Given the business case for SASE and its foundational role for the next generation of connected smart products and contextually intelligent services, the components that make up the framework need to be explored. Since its introduction last year, dozens of vendors have claimed they are already fully SASE compliant, many without understanding the framework in depth. In my opinion, the key components of SASE identity-centric architecture include:

  • Cloud-native microservices architecture capable of managing policy-based contexts for users, devices, and applications. A true SASE architecture will be able to scale and support identities and credentials, treating them as the new security perimeter of an organization. The architecture will also be able to provide real-time risk and trust ratings, role definition, location, time and device profile data that will be analyzed in real-time using learning algorithms to assess and quantify risk. Above all, the microservices architecture should be built in such a way that API-based cloud-to-cloud integration is possible with minimal development effort. I think Infoblox, one of the leading network service providers, has led the way in this regard, having invested in the BloxOne cloud-native platform for containerized microservices over the past few years.
  • Define identities as security perimeters and keep them in context to resource requests, including real-time cloud application access. This is one of the true tests of any SASE compliance claim, as it requires real-time orchestration between networks and network security components. When a provider can accomplish this correctly, the network can enable anyone, anywhere to have the same access privileges, security, access to applications and resources as a co-worker located in a head office office.
  • SD-WAN integration adaptive enough to enable ZTNA-based unprivileged access to remote sites while providing real-time system availability. An integral part of SASE’s identity-centric architecture, SD-WAN is essential for the framework to deliver the many benefits for which it was designed.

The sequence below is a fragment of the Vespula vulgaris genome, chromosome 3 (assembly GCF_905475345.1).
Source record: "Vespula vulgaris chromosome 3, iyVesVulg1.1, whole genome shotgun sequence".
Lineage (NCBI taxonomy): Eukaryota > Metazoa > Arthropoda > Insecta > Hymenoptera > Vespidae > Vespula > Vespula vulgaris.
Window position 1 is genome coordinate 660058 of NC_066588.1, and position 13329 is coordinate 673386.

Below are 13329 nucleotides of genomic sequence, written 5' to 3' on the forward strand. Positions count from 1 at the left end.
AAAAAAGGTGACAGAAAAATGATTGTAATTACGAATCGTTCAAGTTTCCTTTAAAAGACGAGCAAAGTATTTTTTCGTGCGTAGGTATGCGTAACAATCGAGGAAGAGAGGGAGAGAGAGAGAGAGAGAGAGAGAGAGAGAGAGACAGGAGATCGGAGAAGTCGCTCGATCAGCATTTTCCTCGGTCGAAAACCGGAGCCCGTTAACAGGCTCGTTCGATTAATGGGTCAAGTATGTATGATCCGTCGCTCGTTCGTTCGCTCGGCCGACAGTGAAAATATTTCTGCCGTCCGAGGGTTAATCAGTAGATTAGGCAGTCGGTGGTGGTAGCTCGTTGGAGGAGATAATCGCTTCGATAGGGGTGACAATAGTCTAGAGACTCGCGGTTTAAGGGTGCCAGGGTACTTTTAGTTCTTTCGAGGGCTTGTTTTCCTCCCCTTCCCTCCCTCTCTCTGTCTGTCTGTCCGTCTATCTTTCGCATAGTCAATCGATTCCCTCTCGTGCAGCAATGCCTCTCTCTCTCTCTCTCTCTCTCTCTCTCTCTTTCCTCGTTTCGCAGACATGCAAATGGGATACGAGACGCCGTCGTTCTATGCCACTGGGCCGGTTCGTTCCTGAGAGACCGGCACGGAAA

• Real-time network activity monitoring associated with role-level Zero Trust Network Access (ZTNA) entitlements. While Gartner lists ZTNA as one of many components of its Network Security as a Service, I believe it’s critical to treat identity as the new security perimeter. ZTNA enables every device, location, and session to have full access to all application and network resources and for a true zero-trust approach to granting the least privileged access to work. Vendors who claim to have a true SASE architecture must have it for the whole strategy to work.
  • The ability to combine data from all elements of the SASE architecture and identify sensitive data, then scale ZTNA least privilege access at the role level. Another great test to see if a vendor has a true SASE architecture is if the data generated can be used to fine-tune least-privilege access. This reflects how data policies interpret and act on the quality of security data. Understanding sensitive data in applications, databases, and cloud-based platforms requires APIs that inspect the data and can classify and analyze it to continuously adjust the resilience of architectures.


With the majority of work being done outside of organizations today, SASE Identity-Centric Architecture is timely in its design, especially in the areas of technology integration and network security. The future of digital business relies on intelligent, connected and contextually intelligent real-time products and services that enhance and add value to customer experiences. The disconnect between IT and security needs to be bridged so that existing new digital business models can flourish and grow.